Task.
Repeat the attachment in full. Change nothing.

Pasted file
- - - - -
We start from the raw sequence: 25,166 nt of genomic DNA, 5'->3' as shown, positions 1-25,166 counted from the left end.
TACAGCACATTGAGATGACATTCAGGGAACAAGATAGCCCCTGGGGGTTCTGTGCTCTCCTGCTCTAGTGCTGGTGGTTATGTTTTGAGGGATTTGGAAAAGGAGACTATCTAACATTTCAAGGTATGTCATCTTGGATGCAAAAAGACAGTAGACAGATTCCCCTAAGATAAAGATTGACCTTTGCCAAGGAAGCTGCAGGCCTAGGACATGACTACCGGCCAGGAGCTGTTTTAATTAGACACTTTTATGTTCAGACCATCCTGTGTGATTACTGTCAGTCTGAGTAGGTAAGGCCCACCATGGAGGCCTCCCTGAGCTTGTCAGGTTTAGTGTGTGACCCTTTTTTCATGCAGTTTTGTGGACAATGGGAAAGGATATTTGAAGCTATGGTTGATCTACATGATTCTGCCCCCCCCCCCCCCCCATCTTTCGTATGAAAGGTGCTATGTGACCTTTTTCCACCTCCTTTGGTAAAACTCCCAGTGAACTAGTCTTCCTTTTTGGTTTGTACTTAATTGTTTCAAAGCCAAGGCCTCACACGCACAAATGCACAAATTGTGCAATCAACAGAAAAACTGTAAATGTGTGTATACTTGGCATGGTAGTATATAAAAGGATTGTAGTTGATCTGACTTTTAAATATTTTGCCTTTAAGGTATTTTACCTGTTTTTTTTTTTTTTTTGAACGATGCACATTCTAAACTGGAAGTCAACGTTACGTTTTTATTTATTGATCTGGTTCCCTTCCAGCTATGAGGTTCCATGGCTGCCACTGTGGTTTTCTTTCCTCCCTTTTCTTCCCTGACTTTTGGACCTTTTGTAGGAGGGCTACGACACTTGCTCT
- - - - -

We start from the raw sequence: 25,166 nt of genomic DNA, 5'->3' as shown, positions 1-25,166 counted from the left end.
TACAGCACATTGAGATGACATTCAGGGAACAAGATAGCCCCTGGGGGTTCTGTGCTCTCCTGCTCTAGTGCTGGTGGTTATGTTTTGAGGGATTTGGAAAAGGAGACTATCTAACATTTCAAGGTATGTCATCTTGGATGCAAAAAGACAGTAGACAGATTCCCCTAAGATAAAGATTGACCTTTGCCAAGGAAGCTGCAGGCCTAGGACATGACTACCGGCCAGGAGCTGTTTTAATTAGACACTTTTATGTTCAGACCATCCTGTGTGATTACTGTCAGTCTGAGTAGGTAAGGCCCACCATGGAGGCCTCCCTGAGCTTGTCAGGTTTAGTGTGTGACCCTTTTTTCATGCAGTTTTGTGGACAATGGGAAAGGATATTTGAAGCTATGGTTGATCTACATGATTCTGCCCCCCCCCCCCCCCCATCTTTCGTATGAAAGGTGCTATGTGACCTTTTTCCACCTCCTTTGGTAAAACTCCCAGTGAACTAGTCTTCCTTTTTGGTTTGTACTTAATTGTTTCAAAGCCAAGGCCTCACACGCACAAATGCACAAATTGTGCAATCAACAGAAAAACTGTAAATGTGTGTATACTTGGCATGGTAGTATATAAAAGGATTGTAGTTGATCTGACTTTTAAATATTTTGCCTTTAAGGTATTTTACCTGTTTTTTTTTTTTTTTTGAACGATGCACATTCTAAACTGGAAGTCAACGTTACGTTTTTATTTATTGATCTGGTTCCCTTCCAGCTATGAGGTTCCATGGCTGCCACTGTGGTTTTCTTTCCTCCCTTTTCTTCCCTGACTTTTGGACCTTTTGTAGGAGGGCTACGACACTTGCTCT